In September 2000, the PNAC issued a report entitled Rebuilding America's Defenses: Strategies, Forces, and Resources For A New Century, proceeding "from the belief that America should seek to preserve and extend its position of global leadership by maintaining the preeminence of U.S. military forces." The group stated that when diplomacy or sanctions fail, the United States must be prepared to take military action. The PNAC argued that the Cold War deployment of forces was obsolete. Defense spending and force deployment must reflect the post–Cold War duties that US forces are obligated to perform. Constabulary duties such as peacekeeping in the Balkans and the enforcement of the No Fly Zones in Iraq put a strain upon, and reduced the readiness of, US forces. The PNAC recommended the forward redeployment of US forces at new strategically placed permanent military bases in Southeast Europe and Southeast Asia. Permanent bases would ease the strain on US forces, allowing readiness to be maintained and the carrier fleet to be reduced. Furthermore, PNAC advocated that the US-globalized military should be enlarged, equipped and restructured for the "constabulary" roles associated with shaping the security in critical regions of the world.[51]

Environmental record

File:Us cabinet mtg.jpg
Cabinet meeting

George W. Bush’s environmental record began with promises as a presidential candidate to clean up power plants and reduce greenhouse gas emissions. In a speech on September 29, 2000 in Saginaw, Michigan, Bush pledged to commit two billion dollars to the funding of clean coal technology research. In the same speech, he also promised to work with Congress, environmental groups and the energy industry to require a reduction of the emissions of sulfur dioxide, nitrogen oxide, mercury and carbon dioxide into the environment within a “reasonable period of time.”[52] He would later reverse his position on that specific campaign pledge in March 2001 in a letter to Nebraska senator Chuck Hagel, stating that carbon dioxide was not considered a pollutant under the Clean Air Act, and that restricting carbon dioxide emissions would lead to higher energy prices.[53]

In 2001, Bush appointed Philip A. Cooney, a former lobbyist for the American Petroleum Institute, to the White House Council on Environmental Equality. Cooney is known to have edited government climate reports in order to minimize the findings of scientific sources tying greenhouse gas emissions to global warming.[54]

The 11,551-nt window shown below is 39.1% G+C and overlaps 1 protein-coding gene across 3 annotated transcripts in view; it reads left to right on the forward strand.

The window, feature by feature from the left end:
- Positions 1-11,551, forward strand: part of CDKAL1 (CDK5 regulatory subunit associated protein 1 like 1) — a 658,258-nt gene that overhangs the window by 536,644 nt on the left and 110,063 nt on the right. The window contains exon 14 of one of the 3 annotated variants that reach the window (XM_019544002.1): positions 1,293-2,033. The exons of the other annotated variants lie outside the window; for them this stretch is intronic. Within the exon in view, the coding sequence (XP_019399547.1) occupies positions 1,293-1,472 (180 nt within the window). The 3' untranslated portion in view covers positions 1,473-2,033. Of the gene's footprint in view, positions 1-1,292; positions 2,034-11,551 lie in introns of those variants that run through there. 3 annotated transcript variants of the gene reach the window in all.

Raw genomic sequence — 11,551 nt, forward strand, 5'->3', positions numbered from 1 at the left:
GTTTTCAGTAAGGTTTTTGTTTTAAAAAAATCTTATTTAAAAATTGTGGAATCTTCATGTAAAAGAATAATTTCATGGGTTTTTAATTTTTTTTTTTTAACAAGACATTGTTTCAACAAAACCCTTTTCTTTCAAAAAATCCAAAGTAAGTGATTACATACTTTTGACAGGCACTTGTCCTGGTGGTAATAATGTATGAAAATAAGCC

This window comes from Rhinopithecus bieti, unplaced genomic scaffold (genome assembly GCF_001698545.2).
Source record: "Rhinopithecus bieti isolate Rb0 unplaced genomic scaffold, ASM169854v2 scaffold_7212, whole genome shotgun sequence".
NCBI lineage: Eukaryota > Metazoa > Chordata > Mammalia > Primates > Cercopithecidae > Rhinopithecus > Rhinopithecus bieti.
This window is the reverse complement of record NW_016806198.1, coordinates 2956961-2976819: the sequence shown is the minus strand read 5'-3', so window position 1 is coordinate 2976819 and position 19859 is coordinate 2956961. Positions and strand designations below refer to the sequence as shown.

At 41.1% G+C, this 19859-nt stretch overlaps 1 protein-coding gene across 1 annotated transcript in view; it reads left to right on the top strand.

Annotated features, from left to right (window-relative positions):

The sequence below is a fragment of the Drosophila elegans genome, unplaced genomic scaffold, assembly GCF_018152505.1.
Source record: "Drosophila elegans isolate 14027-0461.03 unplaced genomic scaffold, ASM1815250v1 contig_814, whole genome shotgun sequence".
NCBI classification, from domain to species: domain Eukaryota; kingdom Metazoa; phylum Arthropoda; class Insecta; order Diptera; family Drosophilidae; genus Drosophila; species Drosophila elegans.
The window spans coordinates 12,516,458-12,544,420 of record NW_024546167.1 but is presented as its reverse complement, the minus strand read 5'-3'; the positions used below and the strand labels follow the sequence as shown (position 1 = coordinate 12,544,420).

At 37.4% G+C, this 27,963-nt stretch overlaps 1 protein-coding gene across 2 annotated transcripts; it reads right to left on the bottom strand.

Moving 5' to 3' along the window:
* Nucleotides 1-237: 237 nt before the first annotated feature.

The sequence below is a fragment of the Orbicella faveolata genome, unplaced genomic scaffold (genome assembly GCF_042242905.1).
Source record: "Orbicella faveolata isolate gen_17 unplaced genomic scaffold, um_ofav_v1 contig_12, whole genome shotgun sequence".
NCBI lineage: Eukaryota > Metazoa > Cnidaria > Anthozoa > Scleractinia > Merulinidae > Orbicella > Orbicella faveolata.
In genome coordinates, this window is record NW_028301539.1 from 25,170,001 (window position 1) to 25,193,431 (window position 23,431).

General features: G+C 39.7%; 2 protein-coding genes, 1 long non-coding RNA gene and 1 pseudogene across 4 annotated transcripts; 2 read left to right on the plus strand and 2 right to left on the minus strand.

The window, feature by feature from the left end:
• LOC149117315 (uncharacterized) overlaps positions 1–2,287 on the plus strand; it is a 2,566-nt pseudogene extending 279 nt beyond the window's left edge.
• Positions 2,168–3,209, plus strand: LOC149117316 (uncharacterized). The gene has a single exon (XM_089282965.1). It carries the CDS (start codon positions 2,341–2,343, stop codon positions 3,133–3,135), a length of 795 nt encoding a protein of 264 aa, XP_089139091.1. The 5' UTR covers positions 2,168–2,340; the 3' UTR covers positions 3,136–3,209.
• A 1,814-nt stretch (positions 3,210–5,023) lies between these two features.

In March 2001, the Bush Administration announced that it would not implement the Kyoto Protocol, an international treaty signed in 1997 in Kyoto, Japan, that would require nations to reduce their greenhouse gas emissions, claiming that ratifying the treaty would create economic setbacks in the U.S. and does not put enough pressure to limit emissions from developing nations.[55] In February 2002, Bush announced his alternative to the Kyoto Protocol, by bringing forth a plan to reduce the intensity of greenhouse gases by 18 percent over 10 years. The intensity of greenhouse gases specifically is the ratio of greenhouse gas emissions and economic output, meaning that under this plan, emissions would still continue to grow, but at a slower pace. Bush stated that this plan would prevent the release of 500 million metric tons of greenhouse gases, which is about the equivalent of removing 70 million cars from the road. This target would achieve this goal by providing tax credits to businesses that use renewable energy sources.[56]

In late November 2002, the Bush Administration released proposed rule changes that would lead to increased logging of federal forests for commercial or recreational activities by giving local forest managers the ability to open up the forests to development without requiring environmental impact assessments and without specific standards to maintain local fish and wildlife populations. The proposed changes would affect roughly 192,000,000 acres (780,000 km2) of US forests and grasslands. Administration officials claimed the changes were appropriate because existing rules, which were approved by the Clinton administration two months before Bush took office, were unclear.[57]

In November 2004, Bush Administration officials asked the United Nations to allow US industries to use an additional 458 tons of methyl bromide, an ozone-destroying pesticide that was slated for elimination by the 1987 Montreal Protocol on Substances that Deplete the Ozone Layer. The additional increase request brings the US’s total exemption for the year 2005 to 9,400 metric tons of methyl bromide, more than all other nations’ requests combined, and well over the 7,674 metric tons used by US agribusiness in 2002.[58]